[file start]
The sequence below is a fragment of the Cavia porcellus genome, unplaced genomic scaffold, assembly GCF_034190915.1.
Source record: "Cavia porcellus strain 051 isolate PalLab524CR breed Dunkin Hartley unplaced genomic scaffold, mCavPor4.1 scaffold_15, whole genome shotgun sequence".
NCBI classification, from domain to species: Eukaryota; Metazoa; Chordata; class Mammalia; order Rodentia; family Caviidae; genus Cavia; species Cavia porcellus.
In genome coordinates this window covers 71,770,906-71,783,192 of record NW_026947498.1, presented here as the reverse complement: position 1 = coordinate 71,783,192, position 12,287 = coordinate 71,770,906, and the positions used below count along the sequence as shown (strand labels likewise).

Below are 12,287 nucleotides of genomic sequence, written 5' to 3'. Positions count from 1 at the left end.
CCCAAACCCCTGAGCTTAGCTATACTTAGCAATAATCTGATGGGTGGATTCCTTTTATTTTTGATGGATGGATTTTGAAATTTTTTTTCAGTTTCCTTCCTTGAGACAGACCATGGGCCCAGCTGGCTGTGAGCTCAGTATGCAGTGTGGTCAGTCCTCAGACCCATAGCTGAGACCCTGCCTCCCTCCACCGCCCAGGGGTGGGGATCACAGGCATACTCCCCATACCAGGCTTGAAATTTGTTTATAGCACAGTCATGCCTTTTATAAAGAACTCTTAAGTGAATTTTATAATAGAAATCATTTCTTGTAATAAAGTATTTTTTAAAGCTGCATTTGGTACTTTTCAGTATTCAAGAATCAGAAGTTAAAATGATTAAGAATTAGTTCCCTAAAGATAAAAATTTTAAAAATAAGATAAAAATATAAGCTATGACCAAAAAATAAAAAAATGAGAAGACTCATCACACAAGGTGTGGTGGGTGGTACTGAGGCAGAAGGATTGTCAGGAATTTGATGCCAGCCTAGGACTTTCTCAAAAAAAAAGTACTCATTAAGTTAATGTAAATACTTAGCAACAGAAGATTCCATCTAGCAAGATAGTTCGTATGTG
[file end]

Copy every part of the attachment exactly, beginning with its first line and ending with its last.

The sequence below is a fragment of the Cavia porcellus genome, unplaced genomic scaffold, assembly GCF_034190915.1.
Source record: "Cavia porcellus strain 051 isolate PalLab524CR breed Dunkin Hartley unplaced genomic scaffold, mCavPor4.1 scaffold_15, whole genome shotgun sequence".
NCBI classification, from domain to species: Eukaryota; Metazoa; Chordata; class Mammalia; order Rodentia; family Caviidae; genus Cavia; species Cavia porcellus.
In genome coordinates this window covers 71,770,906-71,783,192 of record NW_026947498.1, presented here as the reverse complement: position 1 = coordinate 71,783,192, position 12,287 = coordinate 71,770,906, and the positions used below count along the sequence as shown (strand labels likewise).

Below are 12,287 nucleotides of genomic sequence, written 5' to 3'. Positions count from 1 at the left end.
CCCAAACCCCTGAGCTTAGCTATACTTAGCAATAATCTGATGGGTGGATTCCTTTTATTTTTGATGGATGGATTTTGAAATTTTTTTTCAGTTTCCTTCCTTGAGACAGACCATGGGCCCAGCTGGCTGTGAGCTCAGTATGCAGTGTGGTCAGTCCTCAGACCCATAGCTGAGACCCTGCCTCCCTCCACCGCCCAGGGGTGGGGATCACAGGCATACTCCCCATACCAGGCTTGAAATTTGTTTATAGCACAGTCATGCCTTTTATAAAGAACTCTTAAGTGAATTTTATAATAGAAATCATTTCTTGTAATAAAGTATTTTTTAAAGCTGCATTTGGTACTTTTCAGTATTCAAGAATCAGAAGTTAAAATGATTAAGAATTAGTTCCCTAAAGATAAAAATTTTAAAAATAAGATAAAAATATAAGCTATGACCAAAAAATAAAAAAATGAGAAGACTCATCACACAAGGTGTGGTGGGTGGTACTGAGGCAGAAGGATTGTCAGGAATTTGATGCCAGCCTAGGACTTTCTCAAAAAAAAAGTACTCATTAAGTTAATGTAAATACTTAGCAACAGAAGATTCCATCTAGCAAGATAGTTCGTATGTG